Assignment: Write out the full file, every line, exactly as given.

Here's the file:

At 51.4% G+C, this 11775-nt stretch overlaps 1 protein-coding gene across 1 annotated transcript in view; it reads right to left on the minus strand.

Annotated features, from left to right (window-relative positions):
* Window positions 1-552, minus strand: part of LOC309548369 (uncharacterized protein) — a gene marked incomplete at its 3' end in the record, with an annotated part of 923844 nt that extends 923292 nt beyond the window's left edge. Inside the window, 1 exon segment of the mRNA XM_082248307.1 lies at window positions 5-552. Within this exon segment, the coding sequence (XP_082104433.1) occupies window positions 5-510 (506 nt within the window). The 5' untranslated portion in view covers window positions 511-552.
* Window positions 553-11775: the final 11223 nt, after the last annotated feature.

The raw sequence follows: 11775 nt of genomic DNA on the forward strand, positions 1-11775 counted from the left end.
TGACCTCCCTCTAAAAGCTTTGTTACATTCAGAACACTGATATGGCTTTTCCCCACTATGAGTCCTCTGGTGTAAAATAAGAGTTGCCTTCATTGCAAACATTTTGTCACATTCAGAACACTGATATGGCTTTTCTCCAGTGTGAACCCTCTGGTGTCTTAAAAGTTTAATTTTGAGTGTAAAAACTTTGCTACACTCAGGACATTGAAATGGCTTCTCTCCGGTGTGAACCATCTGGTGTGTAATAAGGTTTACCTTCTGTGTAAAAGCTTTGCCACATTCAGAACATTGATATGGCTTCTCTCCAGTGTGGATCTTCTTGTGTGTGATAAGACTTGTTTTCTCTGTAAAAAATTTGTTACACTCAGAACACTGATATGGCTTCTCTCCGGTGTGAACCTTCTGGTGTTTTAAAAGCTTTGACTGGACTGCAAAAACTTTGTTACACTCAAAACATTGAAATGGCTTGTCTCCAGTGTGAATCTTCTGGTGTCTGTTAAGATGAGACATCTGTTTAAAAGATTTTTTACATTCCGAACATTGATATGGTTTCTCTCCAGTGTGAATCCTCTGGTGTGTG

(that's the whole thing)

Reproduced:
At 51.4% G+C, this 11775-nt stretch overlaps 1 protein-coding gene across 1 annotated transcript in view; it reads right to left on the minus strand.

Annotated features, from left to right (window-relative positions):
* Window positions 1-552, minus strand: part of LOC309548369 (uncharacterized protein) — a gene marked incomplete at its 3' end in the record, with an annotated part of 923844 nt that extends 923292 nt beyond the window's left edge. Inside the window, 1 exon segment of the mRNA XM_082248307.1 lies at window positions 5-552. Within this exon segment, the coding sequence (XP_082104433.1) occupies window positions 5-510 (506 nt within the window). The 5' untranslated portion in view covers window positions 511-552.
* Window positions 553-11775: the final 11223 nt, after the last annotated feature.

The raw sequence follows: 11775 nt of genomic DNA on the forward strand, positions 1-11775 counted from the left end.
TGACCTCCCTCTAAAAGCTTTGTTACATTCAGAACACTGATATGGCTTTTCCCCACTATGAGTCCTCTGGTGTAAAATAAGAGTTGCCTTCATTGCAAACATTTTGTCACATTCAGAACACTGATATGGCTTTTCTCCAGTGTGAACCCTCTGGTGTCTTAAAAGTTTAATTTTGAGTGTAAAAACTTTGCTACACTCAGGACATTGAAATGGCTTCTCTCCGGTGTGAACCATCTGGTGTGTAATAAGGTTTACCTTCTGTGTAAAAGCTTTGCCACATTCAGAACATTGATATGGCTTCTCTCCAGTGTGGATCTTCTTGTGTGTGATAAGACTTGTTTTCTCTGTAAAAAATTTGTTACACTCAGAACACTGATATGGCTTCTCTCCGGTGTGAACCTTCTGGTGTTTTAAAAGCTTTGACTGGACTGCAAAAACTTTGTTACACTCAAAACATTGAAATGGCTTGTCTCCAGTGTGAATCTTCTGGTGTCTGTTAAGATGAGACATCTGTTTAAAAGATTTTTTACATTCCGAACATTGATATGGTTTCTCTCCAGTGTGAATCCTCTGGTGTGTG